3. Inadequate coordination between agencies: All LDCs examined have institutional mechanisms relevant to trade facilitation, such as National Trade Facilitation Committees. However, they often do not have the resources or authority to coordinate effectively.This leads to inconsistent and uncoordinated efforts by agencies and other stakeholders.

4. Insufficient human resource capacity: Absent or limited capacity-building activities were identified as one of the main challenges for the four LDCs – spanning various stakeholders involved in international trade such as government officials, trading companies and freight forwarders, IT and database experts.

Planning for action

As part of the readiness assessments, countries constructed initial action plans for cross-border paperless trade. Certain high-priority actions may be fast-tracked, to relieve difficulties faced by traders in relation to the COVID-19 crisis, as well as to ensure that the move towards “contactless” trade continues beyond the crisis.

1. Regulatory agencies should ensure paper documents and cash payments are not requested when electronic documents and payments are already legally and technically acceptable and sufficient. In many countries, officials continue to request paper documents in addition to electronic submission, although legislation is already in place at the national level to ensure equivalence between paper and electronic copies. This may be linked to cultural resistance to change, or to other less acceptable reasons. Regardless, eradicating such practices is possible and very much needed.

2. Governments should take emergency measures to remove legal regulations prohibiting or restricting the use of electronic trade documents, as also noted in the ICC call to governments and central banks. In the long run, the acceptance and exchange of electronic trade-related documents would ensure that countries can reduce trade costs and transaction times. When doing so, it is recommended that international standards and guidelines should be integrated for ensuring interoperability and compatibility. As the situation returns to normal following COVID-19’s disruptions, electronic trade systems and paperless trade frameworks should be fully and regularly reviewed to ensure they are supported by adequate national and agency-level regulations for ensuring the validity of transactions; and to safeguard data protection, privacy and ownership.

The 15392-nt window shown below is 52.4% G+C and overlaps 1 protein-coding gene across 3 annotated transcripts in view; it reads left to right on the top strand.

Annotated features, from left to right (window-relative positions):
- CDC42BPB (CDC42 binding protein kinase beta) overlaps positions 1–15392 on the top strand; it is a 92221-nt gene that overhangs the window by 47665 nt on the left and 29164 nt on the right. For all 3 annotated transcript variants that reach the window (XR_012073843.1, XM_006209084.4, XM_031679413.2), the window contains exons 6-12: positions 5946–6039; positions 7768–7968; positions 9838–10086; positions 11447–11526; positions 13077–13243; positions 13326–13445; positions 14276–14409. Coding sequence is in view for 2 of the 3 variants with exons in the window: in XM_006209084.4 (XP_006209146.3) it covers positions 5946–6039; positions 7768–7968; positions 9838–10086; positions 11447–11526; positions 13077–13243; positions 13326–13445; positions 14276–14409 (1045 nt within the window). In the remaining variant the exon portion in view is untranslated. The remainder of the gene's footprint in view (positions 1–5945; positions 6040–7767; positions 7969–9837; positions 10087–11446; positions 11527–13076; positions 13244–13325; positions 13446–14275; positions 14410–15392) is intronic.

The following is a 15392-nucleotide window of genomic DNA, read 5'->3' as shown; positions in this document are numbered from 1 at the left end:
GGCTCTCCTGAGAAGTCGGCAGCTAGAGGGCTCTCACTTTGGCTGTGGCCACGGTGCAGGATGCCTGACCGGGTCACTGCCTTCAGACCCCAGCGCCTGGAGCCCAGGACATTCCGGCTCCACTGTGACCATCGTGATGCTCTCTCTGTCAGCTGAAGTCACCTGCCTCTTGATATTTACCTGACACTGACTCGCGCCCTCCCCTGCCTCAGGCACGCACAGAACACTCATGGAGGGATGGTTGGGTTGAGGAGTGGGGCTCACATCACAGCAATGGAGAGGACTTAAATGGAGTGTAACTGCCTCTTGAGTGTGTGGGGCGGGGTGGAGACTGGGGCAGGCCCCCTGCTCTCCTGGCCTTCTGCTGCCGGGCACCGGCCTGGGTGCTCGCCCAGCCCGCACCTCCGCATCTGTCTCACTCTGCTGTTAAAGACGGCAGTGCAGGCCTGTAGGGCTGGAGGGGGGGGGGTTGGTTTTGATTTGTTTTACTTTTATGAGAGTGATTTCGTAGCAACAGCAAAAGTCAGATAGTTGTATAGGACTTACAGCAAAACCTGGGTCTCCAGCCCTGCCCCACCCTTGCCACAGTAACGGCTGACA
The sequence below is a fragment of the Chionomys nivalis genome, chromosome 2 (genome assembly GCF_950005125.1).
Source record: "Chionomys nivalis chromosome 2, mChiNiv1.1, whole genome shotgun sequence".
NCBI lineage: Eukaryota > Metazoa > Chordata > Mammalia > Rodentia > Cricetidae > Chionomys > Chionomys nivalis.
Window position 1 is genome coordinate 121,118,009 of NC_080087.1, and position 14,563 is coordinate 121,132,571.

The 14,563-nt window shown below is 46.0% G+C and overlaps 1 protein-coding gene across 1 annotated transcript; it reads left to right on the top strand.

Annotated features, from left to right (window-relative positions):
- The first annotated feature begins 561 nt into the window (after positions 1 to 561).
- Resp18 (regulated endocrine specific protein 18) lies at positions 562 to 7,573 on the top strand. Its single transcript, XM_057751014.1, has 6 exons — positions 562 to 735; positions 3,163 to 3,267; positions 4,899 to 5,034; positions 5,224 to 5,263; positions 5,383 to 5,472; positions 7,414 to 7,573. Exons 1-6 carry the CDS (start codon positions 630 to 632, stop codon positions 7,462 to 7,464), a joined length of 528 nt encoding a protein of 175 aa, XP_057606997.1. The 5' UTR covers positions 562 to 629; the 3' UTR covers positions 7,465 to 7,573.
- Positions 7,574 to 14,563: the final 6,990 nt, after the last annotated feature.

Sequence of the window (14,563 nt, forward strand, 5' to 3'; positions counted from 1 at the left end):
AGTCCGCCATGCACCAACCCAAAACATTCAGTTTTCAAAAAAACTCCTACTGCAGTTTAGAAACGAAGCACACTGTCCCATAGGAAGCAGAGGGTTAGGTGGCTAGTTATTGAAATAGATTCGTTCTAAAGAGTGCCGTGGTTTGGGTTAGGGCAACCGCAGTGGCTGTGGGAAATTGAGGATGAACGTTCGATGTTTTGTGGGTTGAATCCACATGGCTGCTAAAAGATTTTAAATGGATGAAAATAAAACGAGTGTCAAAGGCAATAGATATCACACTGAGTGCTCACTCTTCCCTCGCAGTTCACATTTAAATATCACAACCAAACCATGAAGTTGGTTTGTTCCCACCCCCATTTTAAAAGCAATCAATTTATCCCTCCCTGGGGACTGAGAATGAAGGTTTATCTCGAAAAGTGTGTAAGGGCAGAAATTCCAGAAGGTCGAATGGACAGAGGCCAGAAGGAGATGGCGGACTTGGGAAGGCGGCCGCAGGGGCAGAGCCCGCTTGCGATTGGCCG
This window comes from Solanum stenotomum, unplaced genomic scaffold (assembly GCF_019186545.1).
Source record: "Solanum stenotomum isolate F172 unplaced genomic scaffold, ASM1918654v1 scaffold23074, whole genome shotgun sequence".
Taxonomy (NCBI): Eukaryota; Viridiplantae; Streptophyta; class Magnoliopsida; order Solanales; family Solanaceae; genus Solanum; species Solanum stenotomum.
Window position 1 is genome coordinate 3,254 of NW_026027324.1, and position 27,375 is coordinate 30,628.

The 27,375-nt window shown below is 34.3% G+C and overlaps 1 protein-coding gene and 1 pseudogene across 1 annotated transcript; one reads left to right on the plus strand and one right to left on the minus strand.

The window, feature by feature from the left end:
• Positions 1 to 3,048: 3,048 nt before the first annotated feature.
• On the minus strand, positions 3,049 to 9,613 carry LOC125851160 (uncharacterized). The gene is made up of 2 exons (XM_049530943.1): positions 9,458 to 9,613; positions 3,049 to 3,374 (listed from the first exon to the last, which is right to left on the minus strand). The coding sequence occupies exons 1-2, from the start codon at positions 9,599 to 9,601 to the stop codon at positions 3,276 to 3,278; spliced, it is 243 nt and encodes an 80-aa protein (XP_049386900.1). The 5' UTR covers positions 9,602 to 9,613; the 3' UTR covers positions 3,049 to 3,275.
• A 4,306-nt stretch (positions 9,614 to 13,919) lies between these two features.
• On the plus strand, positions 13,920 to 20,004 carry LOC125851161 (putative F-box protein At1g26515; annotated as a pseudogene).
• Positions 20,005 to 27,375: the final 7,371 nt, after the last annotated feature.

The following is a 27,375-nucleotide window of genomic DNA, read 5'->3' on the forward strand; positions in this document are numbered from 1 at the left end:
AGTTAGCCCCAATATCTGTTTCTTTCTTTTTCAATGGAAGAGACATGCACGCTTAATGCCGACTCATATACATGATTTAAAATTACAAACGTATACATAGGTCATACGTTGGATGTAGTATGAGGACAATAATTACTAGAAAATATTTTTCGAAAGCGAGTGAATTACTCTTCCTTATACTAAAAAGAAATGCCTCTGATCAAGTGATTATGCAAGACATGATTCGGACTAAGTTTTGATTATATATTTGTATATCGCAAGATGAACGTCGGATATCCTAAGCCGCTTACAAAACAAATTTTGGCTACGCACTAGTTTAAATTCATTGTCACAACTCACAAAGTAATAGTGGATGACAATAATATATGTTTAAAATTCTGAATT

3. Governments should not sacrifice nor delay their commitments on ICT infrastructure and paperless trade. Many LDCs have initiated bold actions in this area, such as Digital Bangladesh and Cambodia’s ICT Master Plan 2020. As the Secretary-General of the United Nations, rightfully puts in a report, “everything we do during and after this crisis must be with a strong focus on building more equal and inclusive societies that are more resilient in the face of pandemics, climate change, and the many other challenges we face.”

4. Lastly, governments should continue to engage in global, regional, sub-regional and bilateral initiatives on cross-border paperless trade. This will ensure the national paperless trade initiatives will be easily interoperable with those of neighbouring countries and trade partners. Eligible countries are strongly encouraged to accede to the most recent UN treaty in the area of Trade and Development, the Framework Agreement on Facilitation of Cross-Border Paperless Trade in Asia and the Pacific, to fast track and ensure the sustainability of their trade digitalization while leaving no one behind.

Sobre o autor

Soo Hyun Kim is Economic Affairs Officer, Trade Policy and Facilitation Section, Trade, Investment and Innovation Division, United Nations Economic and Social Commission for Asia and the Pacific (ESCAP). Yann Duval is Chief, Trade Policy and Facilitation Section, Trade, Investment and Innovation Division, ESCAP.

Créditos

Header photo of a truck queuing at the border between India and Pakistan - ©Asian Development Bank via Flickr Creative Commons Attribution-NonCommercial-NoDerivs 2.0 Generic (CC BY-NC-ND 2.0) license.